Date: 10 September 2019
In August, two sightings were reported near Napier Port and verified with a photo. DOC thinks it is likely to be the same dolphin.
Hannah Hendriks, a Marine Technical Advisor for DOC, says that reporting sightings of this distinctive species helps to build a bigger picture of the species’ status and their movements.
“Hector’s dolphins are easily distinguishable from common dolphins. They have a rounded black dorsal fin and their bodies are a grey colour, with white and black markings and a shorter snout,” she says.
“Reporting sightings helps DOC look after marine mammals by providing information about population sizes, breeding rates and movement patterns. It’s particularly valuable for Hector’s dolphins because there are so few of them.
“It’s really exciting that a Hector’s dolphin has been spotted in this area because they’re generally only found in the South Island, and Māui dolphins on the West Coast of the North Island. These photos are proof that the dolphins are occasionally exploring other areas of New Zealand.”
DOC gets occasional reports of the rare dolphins in Wellington, Hawke’s Bay, Gisborne, Bay of Plenty, and the Coromandel but it is very rare to get photographic evidence. These verified Napier sightings come after a Hector’s dolphin was photographed in the eastern Bay of Plenty in May this year.
DOC are interested in all sightings of Māui or Hector's dolphins around the North Island, but especially south of Raglan and around the south and east coasts of the North Island.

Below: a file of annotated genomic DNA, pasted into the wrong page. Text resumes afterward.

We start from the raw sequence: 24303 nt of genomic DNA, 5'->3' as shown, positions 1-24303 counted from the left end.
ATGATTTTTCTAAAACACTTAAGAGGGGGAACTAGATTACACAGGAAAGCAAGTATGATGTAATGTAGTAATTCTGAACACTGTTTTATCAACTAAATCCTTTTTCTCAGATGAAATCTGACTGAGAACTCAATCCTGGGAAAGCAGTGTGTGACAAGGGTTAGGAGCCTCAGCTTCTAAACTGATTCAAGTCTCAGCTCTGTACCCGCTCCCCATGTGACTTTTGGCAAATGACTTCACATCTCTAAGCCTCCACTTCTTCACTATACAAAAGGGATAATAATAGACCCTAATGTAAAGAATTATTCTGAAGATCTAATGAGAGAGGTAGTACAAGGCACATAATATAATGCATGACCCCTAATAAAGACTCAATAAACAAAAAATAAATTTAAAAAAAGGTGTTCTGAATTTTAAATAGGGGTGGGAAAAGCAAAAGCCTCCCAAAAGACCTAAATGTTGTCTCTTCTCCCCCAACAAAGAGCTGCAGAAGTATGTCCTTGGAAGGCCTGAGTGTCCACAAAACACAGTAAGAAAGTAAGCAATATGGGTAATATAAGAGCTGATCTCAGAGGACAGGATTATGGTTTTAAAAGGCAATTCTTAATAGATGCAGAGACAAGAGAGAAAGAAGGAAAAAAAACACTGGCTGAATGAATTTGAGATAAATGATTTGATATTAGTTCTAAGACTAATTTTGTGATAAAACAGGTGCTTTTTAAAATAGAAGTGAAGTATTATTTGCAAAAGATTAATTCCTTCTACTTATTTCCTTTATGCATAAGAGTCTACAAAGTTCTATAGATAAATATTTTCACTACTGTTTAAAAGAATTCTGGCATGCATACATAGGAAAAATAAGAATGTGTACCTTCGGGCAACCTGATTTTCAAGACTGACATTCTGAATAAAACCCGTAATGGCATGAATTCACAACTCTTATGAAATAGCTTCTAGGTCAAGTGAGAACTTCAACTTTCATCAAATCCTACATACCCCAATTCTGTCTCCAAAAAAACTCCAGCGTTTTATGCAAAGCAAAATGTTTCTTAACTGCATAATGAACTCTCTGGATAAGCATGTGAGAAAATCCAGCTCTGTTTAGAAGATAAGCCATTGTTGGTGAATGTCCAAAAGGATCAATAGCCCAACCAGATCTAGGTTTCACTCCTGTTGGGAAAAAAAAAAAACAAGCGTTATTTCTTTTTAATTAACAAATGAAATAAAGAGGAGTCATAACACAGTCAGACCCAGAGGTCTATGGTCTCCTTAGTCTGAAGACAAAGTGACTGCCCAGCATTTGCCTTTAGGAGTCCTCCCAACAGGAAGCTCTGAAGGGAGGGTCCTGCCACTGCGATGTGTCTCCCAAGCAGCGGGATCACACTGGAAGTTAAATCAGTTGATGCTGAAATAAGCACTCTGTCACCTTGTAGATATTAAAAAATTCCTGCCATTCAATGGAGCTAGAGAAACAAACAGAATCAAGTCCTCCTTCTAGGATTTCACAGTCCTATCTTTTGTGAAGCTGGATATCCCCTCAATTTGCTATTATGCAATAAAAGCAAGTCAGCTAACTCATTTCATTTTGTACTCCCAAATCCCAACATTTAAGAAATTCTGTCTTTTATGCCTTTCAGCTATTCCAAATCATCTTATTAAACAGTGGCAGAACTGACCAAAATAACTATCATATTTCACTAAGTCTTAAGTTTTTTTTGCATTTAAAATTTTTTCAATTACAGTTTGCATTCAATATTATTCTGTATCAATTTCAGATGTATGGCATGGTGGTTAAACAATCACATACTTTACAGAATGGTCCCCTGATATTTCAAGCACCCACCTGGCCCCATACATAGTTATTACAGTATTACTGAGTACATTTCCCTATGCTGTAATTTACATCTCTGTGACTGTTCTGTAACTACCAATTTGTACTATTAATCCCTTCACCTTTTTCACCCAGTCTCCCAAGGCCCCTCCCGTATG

Reporting a sighting is easy and can be done through an online reporting form, the Hector’s dolphin sightings app, or via the 24 hour DOC hotline, 0800 DOC HOT (0800 362 468). If possible, take a good photo of the dolphin, and record where and when you made the sighting. To find out more about DOC’s Hector’s and Māui dolphin sightings database and validation process, see our website.
If you see an entangled, stranded, or deceased marine mammal call 0800 DOC HOT (0800 362 468) immediately.
Hector’s dolphins are listed as Nationally Vulnerable, with an estimated population of 15,000. They are among the world’s smallest marine dolphins, growing to around 1.5m in length, and are found only in the inshore waters of Aotearoa/New Zealand. Their identical cousins, the Māui dolphin, are a subspecies of Hector’s dolphin and are only found off the West Coast of the North Island. A genetic sample is needed to tell the two sub-species apart.
Hector’s and Māui dolphin are known to Māori by other names, including tutumairekurai, aihe, papakanua, upokohue, tukuperu, tūpoupou, pahu, pōpoto and hopuhopu.